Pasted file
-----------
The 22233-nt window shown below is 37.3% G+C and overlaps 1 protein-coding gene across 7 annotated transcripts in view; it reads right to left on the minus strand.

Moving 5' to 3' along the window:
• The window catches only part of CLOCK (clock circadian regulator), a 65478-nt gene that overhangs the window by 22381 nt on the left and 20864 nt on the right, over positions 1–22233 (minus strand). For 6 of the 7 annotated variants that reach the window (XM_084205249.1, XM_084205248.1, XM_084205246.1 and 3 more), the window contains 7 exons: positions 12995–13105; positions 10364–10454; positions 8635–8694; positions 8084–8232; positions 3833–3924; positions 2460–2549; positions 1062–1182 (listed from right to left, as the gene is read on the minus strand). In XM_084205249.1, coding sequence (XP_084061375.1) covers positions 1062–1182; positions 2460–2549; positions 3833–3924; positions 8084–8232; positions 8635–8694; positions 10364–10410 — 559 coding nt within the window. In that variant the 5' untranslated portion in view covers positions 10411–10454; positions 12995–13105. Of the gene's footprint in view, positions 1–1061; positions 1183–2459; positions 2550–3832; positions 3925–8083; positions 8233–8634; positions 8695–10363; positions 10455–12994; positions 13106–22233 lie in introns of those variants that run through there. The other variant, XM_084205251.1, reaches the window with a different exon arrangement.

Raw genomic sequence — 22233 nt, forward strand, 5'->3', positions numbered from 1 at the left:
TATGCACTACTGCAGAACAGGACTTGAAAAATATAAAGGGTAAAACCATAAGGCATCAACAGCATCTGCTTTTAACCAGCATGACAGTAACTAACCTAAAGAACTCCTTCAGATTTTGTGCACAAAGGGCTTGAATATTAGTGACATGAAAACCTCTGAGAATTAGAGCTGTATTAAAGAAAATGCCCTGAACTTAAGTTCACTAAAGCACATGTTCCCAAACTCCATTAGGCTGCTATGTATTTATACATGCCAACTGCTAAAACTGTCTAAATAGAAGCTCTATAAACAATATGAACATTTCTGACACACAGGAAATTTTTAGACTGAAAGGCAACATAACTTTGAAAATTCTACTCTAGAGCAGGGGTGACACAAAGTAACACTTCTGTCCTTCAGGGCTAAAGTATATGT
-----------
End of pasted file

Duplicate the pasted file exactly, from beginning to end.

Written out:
The 22233-nt window shown below is 37.3% G+C and overlaps 1 protein-coding gene across 7 annotated transcripts in view; it reads right to left on the minus strand.

Moving 5' to 3' along the window:
• The window catches only part of CLOCK (clock circadian regulator), a 65478-nt gene that overhangs the window by 22381 nt on the left and 20864 nt on the right, over positions 1–22233 (minus strand). For 6 of the 7 annotated variants that reach the window (XM_084205249.1, XM_084205248.1, XM_084205246.1 and 3 more), the window contains 7 exons: positions 12995–13105; positions 10364–10454; positions 8635–8694; positions 8084–8232; positions 3833–3924; positions 2460–2549; positions 1062–1182 (listed from right to left, as the gene is read on the minus strand). In XM_084205249.1, coding sequence (XP_084061375.1) covers positions 1062–1182; positions 2460–2549; positions 3833–3924; positions 8084–8232; positions 8635–8694; positions 10364–10410 — 559 coding nt within the window. In that variant the 5' untranslated portion in view covers positions 10411–10454; positions 12995–13105. Of the gene's footprint in view, positions 1–1061; positions 1183–2459; positions 2550–3832; positions 3925–8083; positions 8233–8634; positions 8695–10363; positions 10455–12994; positions 13106–22233 lie in introns of those variants that run through there. The other variant, XM_084205251.1, reaches the window with a different exon arrangement.

Raw genomic sequence — 22233 nt, forward strand, 5'->3', positions numbered from 1 at the left:
TATGCACTACTGCAGAACAGGACTTGAAAAATATAAAGGGTAAAACCATAAGGCATCAACAGCATCTGCTTTTAACCAGCATGACAGTAACTAACCTAAAGAACTCCTTCAGATTTTGTGCACAAAGGGCTTGAATATTAGTGACATGAAAACCTCTGAGAATTAGAGCTGTATTAAAGAAAATGCCCTGAACTTAAGTTCACTAAAGCACATGTTCCCAAACTCCATTAGGCTGCTATGTATTTATACATGCCAACTGCTAAAACTGTCTAAATAGAAGCTCTATAAACAATATGAACATTTCTGACACACAGGAAATTTTTAGACTGAAAGGCAACATAACTTTGAAAATTCTACTCTAGAGCAGGGGTGACACAAAGTAACACTTCTGTCCTTCAGGGCTAAAGTATATGT